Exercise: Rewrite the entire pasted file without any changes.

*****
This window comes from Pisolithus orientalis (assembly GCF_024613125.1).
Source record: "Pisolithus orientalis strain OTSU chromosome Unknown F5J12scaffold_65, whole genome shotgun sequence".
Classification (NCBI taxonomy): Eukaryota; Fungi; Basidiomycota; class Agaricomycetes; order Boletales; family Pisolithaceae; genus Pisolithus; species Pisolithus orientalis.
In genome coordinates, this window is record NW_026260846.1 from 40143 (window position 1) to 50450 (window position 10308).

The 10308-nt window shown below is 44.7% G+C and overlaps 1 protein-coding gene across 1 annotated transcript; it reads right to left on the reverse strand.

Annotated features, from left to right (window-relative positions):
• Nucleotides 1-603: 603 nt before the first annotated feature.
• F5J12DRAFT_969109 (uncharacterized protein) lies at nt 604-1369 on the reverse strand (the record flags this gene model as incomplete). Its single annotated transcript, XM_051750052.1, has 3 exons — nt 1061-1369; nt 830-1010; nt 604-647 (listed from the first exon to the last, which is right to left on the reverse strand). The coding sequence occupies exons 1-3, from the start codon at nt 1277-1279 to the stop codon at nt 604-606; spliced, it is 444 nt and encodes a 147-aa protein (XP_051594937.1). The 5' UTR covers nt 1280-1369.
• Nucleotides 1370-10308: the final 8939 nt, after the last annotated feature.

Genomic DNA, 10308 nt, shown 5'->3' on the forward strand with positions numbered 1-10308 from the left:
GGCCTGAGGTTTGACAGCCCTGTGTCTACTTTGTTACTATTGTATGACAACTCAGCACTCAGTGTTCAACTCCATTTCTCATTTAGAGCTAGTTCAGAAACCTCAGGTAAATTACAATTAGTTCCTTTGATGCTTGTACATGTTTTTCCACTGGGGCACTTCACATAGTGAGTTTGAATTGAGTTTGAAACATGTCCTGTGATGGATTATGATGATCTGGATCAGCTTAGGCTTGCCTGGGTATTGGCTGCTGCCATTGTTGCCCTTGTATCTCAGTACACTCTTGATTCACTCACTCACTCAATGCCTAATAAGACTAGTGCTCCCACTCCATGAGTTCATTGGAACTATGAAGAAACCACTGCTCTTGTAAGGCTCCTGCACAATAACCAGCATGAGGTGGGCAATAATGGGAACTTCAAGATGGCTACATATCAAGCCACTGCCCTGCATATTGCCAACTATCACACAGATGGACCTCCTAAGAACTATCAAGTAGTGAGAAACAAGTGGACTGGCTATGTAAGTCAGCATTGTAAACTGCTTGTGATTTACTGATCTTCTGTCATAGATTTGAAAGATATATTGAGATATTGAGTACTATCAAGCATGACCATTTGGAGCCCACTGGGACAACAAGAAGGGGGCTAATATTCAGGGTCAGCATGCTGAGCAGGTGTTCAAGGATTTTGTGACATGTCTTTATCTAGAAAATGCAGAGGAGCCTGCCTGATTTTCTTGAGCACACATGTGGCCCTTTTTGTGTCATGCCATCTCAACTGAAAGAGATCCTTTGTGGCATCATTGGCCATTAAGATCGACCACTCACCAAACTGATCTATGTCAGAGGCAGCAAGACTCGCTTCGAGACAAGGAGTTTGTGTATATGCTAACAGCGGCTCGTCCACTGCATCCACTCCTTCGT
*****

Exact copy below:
This window comes from Pisolithus orientalis (assembly GCF_024613125.1).
Source record: "Pisolithus orientalis strain OTSU chromosome Unknown F5J12scaffold_65, whole genome shotgun sequence".
Classification (NCBI taxonomy): Eukaryota; Fungi; Basidiomycota; class Agaricomycetes; order Boletales; family Pisolithaceae; genus Pisolithus; species Pisolithus orientalis.
In genome coordinates, this window is record NW_026260846.1 from 40143 (window position 1) to 50450 (window position 10308).

The 10308-nt window shown below is 44.7% G+C and overlaps 1 protein-coding gene across 1 annotated transcript; it reads right to left on the reverse strand.

Annotated features, from left to right (window-relative positions):
• Nucleotides 1-603: 603 nt before the first annotated feature.
• F5J12DRAFT_969109 (uncharacterized protein) lies at nt 604-1369 on the reverse strand (the record flags this gene model as incomplete). Its single annotated transcript, XM_051750052.1, has 3 exons — nt 1061-1369; nt 830-1010; nt 604-647 (listed from the first exon to the last, which is right to left on the reverse strand). The coding sequence occupies exons 1-3, from the start codon at nt 1277-1279 to the stop codon at nt 604-606; spliced, it is 444 nt and encodes a 147-aa protein (XP_051594937.1). The 5' UTR covers nt 1280-1369.
• Nucleotides 1370-10308: the final 8939 nt, after the last annotated feature.

Genomic DNA, 10308 nt, shown 5'->3' on the forward strand with positions numbered 1-10308 from the left:
GGCCTGAGGTTTGACAGCCCTGTGTCTACTTTGTTACTATTGTATGACAACTCAGCACTCAGTGTTCAACTCCATTTCTCATTTAGAGCTAGTTCAGAAACCTCAGGTAAATTACAATTAGTTCCTTTGATGCTTGTACATGTTTTTCCACTGGGGCACTTCACATAGTGAGTTTGAATTGAGTTTGAAACATGTCCTGTGATGGATTATGATGATCTGGATCAGCTTAGGCTTGCCTGGGTATTGGCTGCTGCCATTGTTGCCCTTGTATCTCAGTACACTCTTGATTCACTCACTCACTCAATGCCTAATAAGACTAGTGCTCCCACTCCATGAGTTCATTGGAACTATGAAGAAACCACTGCTCTTGTAAGGCTCCTGCACAATAACCAGCATGAGGTGGGCAATAATGGGAACTTCAAGATGGCTACATATCAAGCCACTGCCCTGCATATTGCCAACTATCACACAGATGGACCTCCTAAGAACTATCAAGTAGTGAGAAACAAGTGGACTGGCTATGTAAGTCAGCATTGTAAACTGCTTGTGATTTACTGATCTTCTGTCATAGATTTGAAAGATATATTGAGATATTGAGTACTATCAAGCATGACCATTTGGAGCCCACTGGGACAACAAGAAGGGGGCTAATATTCAGGGTCAGCATGCTGAGCAGGTGTTCAAGGATTTTGTGACATGTCTTTATCTAGAAAATGCAGAGGAGCCTGCCTGATTTTCTTGAGCACACATGTGGCCCTTTTTGTGTCATGCCATCTCAACTGAAAGAGATCCTTTGTGGCATCATTGGCCATTAAGATCGACCACTCACCAAACTGATCTATGTCAGAGGCAGCAAGACTCGCTTCGAGACAAGGAGTTTGTGTATATGCTAACAGCGGCTCGTCCACTGCATCCACTCCTTCGT